SEARSPORT — The Mills Administration announced Tuesday next steps in the Maine Offshore Wind Initiative’s effort to prepare Maine’s commercial seaports to advance the University of Maine’s patented floating offshore wind technology and attract offshore wind industry investment in Maine.
The actions of the administration come as demand for offshore wind energy and related port facilities has increased since the Biden Administration announced in March a new federal target of 30 gigawatts of offshore wind energy by 2030. Last month, the Department of Interior announced plans to advance commercial-scale offshore wind, including in the Gulf of Maine, in coming years.
“The Gulf of Maine has some of the strongest winds in the world, and Maine has among the most accessible deep-water ports on the East Coast. When combined with our manufacturing base, pioneering research and technology into floating offshore wind, and an unparalleled workforce with expertise in marine fields, offshore wind presents an unprecedented economic and investment opportunity for Maine.”
The existing infrastructure, transportation links, deep-water access, and room to grow at Maine’s commercial seaports are a competitive advantage for Maine to develop good-paying jobs in clean energy fields, maritime careers, manufacturing and fabrication trades, engineering, shipping and more in the offshore wind industry.
“I have today directed my administration to assess the infrastructure at Maine’s commercial seaports and any added investment needed to support opportunities in offshore wind,” said Gov. Mills. “Led by the Governor’s Energy Office, the Department of Transportation and other agencies as necessary, we will evaluate multiple port development options and study possible offshore wind uses at the Port of Searsport, the Port of Portland, the Port of Eastport, and others, to examine how to use Maine’s extensive marine capacities to support the emerging offshore wind industry.”
Investment in Maine’s seaports will also help advance patented floating offshore wind technology developed at the University of Maine. The first planned use of UMaine’s floating platform, a one-turbine demonstration project slated for deployment in 2024 by New England Aqua Ventus, is expected to use the ports of Eastport and Searsport for assembly and transportation.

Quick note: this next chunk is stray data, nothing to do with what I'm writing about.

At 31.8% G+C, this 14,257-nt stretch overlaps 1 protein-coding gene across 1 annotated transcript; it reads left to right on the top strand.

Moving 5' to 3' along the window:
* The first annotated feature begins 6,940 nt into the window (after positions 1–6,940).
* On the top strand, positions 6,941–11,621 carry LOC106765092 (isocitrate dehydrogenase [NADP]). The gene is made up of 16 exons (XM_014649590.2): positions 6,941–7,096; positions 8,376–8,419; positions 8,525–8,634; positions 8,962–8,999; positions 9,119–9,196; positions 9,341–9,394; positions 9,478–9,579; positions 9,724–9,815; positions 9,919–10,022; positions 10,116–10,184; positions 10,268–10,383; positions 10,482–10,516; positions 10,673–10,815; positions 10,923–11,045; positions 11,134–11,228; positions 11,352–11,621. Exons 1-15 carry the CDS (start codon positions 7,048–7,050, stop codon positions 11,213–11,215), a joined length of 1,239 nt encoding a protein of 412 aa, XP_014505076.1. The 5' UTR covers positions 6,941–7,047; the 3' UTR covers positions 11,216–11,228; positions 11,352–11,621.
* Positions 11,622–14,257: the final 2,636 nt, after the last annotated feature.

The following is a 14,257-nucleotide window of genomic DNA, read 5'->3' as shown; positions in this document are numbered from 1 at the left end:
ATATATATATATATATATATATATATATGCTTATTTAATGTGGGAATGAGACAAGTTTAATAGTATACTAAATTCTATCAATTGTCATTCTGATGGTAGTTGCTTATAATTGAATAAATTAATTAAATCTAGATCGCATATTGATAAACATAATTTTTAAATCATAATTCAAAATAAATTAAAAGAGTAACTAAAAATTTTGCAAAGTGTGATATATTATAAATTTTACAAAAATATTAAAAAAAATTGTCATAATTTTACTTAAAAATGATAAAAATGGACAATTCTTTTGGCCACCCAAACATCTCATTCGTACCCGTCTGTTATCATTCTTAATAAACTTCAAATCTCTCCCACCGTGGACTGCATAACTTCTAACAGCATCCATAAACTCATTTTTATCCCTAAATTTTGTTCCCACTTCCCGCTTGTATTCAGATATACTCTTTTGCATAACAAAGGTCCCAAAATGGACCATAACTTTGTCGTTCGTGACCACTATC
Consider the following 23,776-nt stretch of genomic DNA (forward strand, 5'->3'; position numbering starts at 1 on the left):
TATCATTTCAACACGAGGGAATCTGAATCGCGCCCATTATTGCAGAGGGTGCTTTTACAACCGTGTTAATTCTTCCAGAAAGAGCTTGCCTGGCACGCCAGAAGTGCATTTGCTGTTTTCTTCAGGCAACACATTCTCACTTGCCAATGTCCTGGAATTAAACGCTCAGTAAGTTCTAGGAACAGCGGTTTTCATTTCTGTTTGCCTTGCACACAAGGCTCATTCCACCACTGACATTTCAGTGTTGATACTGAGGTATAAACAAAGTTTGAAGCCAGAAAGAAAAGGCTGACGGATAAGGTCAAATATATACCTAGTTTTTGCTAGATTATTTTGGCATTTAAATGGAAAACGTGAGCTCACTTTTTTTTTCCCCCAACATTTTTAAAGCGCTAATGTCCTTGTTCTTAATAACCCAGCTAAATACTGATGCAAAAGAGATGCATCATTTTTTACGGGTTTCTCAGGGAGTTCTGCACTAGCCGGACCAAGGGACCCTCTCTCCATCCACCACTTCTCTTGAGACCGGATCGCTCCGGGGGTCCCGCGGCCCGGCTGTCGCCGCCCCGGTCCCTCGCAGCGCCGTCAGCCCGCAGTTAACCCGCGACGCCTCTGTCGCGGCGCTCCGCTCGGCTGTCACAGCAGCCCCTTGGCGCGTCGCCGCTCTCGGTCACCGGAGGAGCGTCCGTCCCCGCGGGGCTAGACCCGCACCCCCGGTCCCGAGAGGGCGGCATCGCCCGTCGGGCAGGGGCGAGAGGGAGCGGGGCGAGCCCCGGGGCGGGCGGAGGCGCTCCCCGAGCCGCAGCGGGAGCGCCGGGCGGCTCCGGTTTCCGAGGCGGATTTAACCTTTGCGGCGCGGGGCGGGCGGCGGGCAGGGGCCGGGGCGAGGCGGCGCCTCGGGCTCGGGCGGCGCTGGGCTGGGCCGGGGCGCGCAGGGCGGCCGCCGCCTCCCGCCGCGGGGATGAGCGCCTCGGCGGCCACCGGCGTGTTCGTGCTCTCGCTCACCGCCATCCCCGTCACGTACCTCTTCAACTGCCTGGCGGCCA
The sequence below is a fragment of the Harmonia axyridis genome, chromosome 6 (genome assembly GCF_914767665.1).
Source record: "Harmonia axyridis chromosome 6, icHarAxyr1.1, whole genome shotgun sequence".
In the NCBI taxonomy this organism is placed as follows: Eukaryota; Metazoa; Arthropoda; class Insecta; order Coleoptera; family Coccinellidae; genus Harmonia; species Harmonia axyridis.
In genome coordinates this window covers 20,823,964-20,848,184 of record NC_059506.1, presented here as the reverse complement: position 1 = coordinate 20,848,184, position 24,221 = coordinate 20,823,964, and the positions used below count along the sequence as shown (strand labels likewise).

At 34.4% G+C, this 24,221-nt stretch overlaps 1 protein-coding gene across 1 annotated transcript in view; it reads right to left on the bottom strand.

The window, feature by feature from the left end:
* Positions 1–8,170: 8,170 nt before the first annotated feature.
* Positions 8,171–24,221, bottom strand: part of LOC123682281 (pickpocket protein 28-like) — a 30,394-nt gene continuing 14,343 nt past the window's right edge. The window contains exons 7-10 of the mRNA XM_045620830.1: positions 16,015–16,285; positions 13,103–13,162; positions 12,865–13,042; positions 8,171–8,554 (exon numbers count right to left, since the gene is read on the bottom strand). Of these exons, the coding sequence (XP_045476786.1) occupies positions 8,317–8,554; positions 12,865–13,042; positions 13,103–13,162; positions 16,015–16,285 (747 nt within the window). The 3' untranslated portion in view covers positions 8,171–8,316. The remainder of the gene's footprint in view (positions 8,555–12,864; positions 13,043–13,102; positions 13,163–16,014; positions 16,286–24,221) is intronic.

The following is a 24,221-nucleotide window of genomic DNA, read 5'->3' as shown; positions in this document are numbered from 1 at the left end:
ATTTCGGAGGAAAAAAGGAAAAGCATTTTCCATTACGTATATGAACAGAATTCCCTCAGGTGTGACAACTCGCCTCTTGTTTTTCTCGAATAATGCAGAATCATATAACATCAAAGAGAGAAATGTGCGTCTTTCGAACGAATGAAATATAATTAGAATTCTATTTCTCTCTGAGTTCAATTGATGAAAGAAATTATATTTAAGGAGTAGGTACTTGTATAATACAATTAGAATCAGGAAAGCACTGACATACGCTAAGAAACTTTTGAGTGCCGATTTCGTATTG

“Offshore wind is a great opportunity to fight climate change. It also opens up a new world of jobs for Maine people, an economic incentive for young people to stay in their home state or to move here and make it their home,” said Gov. Mills. “It is an opportunity to show the world how much Maine has to offer to the technologies of the future. It is now time, particularly in light of federal funding opportunities, to consider improvements to Maine’s ports.”
In March 2020, Governor Mills directed MaineDOT to study the Port of Searsport to assess needs to support Maine’s offshore wind industry. An active seaport since the 1700s, the Port of Searsport is among the most versatile port sites on the East Coast.
The study, which evaluated physical and technical characteristics of various locations in the Port of Searsport, identified multiple sites for consideration as part of a hub for offshore wind, including Mack Point terminal and an area of state-owned Sears Island that is reserved for development. That site, according to the study, is recommended for further environmental analyses, geotechnical assessment, and preliminary design work to gauge environmental impacts and evaluations of alternatives, as would be required by federal and state permitting.
Based on the study recommendations, the Administration has informed the Town of Searsport about its intent to conduct further environmental and geotechnical surveys in the area. Governor Mills has also directed her administration to conduct a robust public process and engage with key stakeholders and community organizations about the Port of Searsport.
“We look forward to working closely with MaineDOT as they work to further assess improvements to the Port of Searsport,” said Searsport Town Manager James Gillway. “We know this will be a thoughtful and open process to explore the role our port will play in the support of the offshore wind industry. We look forward to realizing the economic benefits of putting more port into Searsport, while we preserve the ecological and recreational aspects of what makes us special. It is exciting to think that Searsport might play a role in the future of renewable energy thus reducing our country’s carbon footprint and contributing to actually saving the planet.”
A MaineDOT study of other Maine ports, a companion to the Port of Searsport study, is also underway. That study is evaluating how to strategically align Maine’s ports for offshore wind investment and infrastructure, while minimizing impacts on fishing, marine industries, and working waterfronts.
For more information on the Maine Offshore Wind Initiative, visit maineoffshorewind.org.